What is the inverse $z$-transform of $\frac{z}{z+1}$?

When it's $$\frac z{z-1}$$ the answer in the discrete domain can be found in the general tables = $$u[n]$$, but for $$\frac z{z+1}$$ I can't find the rule. Some examples say it's $$(−1)^nu[n]$$ or $$a^k\cos(k\pi)$$, which one is it and why?

To be well defined, the $z$ transform must include the ROC (radius of convergence). You can see that in this example.

You can write:

$$\frac{z}{z+1}=\frac{1}{1+z^{-1}}=\sum_{n=0}^{\infty}(-z^{-1})^n \tag{1}$$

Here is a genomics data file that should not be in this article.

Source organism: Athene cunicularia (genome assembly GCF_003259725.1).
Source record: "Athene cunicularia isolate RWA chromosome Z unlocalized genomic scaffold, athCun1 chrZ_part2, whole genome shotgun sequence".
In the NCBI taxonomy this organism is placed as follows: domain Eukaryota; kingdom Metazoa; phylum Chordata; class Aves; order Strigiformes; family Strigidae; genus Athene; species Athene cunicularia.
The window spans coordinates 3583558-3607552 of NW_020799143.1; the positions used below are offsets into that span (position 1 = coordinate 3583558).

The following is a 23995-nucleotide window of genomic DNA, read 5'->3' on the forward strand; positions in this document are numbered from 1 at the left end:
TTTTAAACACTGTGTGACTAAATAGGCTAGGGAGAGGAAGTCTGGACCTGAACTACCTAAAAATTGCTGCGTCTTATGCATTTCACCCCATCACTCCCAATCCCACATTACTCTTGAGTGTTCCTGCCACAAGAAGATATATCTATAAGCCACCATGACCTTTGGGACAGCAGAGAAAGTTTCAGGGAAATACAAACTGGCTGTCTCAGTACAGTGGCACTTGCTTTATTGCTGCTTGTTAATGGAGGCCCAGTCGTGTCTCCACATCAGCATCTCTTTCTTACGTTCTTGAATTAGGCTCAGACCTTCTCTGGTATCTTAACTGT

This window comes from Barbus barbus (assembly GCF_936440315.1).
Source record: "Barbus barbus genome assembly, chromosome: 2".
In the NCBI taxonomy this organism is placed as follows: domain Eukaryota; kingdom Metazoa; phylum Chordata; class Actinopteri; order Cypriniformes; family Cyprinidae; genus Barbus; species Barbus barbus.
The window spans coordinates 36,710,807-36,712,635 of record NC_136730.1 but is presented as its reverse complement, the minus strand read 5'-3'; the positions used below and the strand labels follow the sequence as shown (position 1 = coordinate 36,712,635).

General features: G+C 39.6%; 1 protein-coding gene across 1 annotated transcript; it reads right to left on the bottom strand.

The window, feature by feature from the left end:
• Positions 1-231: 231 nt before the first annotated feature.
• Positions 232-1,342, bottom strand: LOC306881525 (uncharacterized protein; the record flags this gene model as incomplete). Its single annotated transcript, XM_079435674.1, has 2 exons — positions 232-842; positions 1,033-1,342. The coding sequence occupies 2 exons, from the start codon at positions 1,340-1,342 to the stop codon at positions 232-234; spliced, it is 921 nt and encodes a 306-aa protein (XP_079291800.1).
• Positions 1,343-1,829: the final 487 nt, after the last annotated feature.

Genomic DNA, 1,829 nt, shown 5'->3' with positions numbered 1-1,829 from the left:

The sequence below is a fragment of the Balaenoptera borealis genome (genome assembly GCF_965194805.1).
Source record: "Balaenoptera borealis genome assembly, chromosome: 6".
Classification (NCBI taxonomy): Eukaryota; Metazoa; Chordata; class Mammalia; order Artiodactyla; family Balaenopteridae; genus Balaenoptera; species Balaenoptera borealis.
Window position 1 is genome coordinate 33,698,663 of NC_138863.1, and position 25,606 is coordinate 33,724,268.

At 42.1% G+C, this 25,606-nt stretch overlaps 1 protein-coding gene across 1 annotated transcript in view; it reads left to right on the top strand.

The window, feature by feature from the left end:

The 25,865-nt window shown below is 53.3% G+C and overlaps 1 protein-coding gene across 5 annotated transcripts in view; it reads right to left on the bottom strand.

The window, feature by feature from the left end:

which is the $Z$ transform of $(−1)^nu[n]$

but also you can write

$$\frac{z}{z+1}=z \frac{1}{1+z}=z \sum_{m=0}^{\infty}(-z)^m = \sum_{m=0}^{\infty} (-1)^m z^{m+1} \tag{2}$$

which, setting $n=-(m+1)$ gives $$\sum_{n=-\infty}^{-1} (-1)^{n+1} z^{-n}$$

which is is $Z$ transform of $(-1)^{n+1}u(-n+1)$

So which one is the correct inverse transform? It depends on the ROC. Eq $(1)$ only converges when $|z^{-1}|<1$ or $|z|>1$ (outside the unit circle), while eq $(2)$ only converges for $|z|<1$

Hence, to do the anti-transform it's not enough to have the $Z$ transform as a mere formula, you need to have also the ROC. Or at least the data of the original sequence being causal or anticausal.

$$\frac{z}{z+1}=\frac{1}{1-(-z^{-1})}=\sum_{n=0}^{\infty}(-z^{-1})^n=\sum_{n=0}^{\infty}(-1)^nz^{-n}=\mathcal{Z}\{(-1)^nu[n]\},\quad |z|>1$$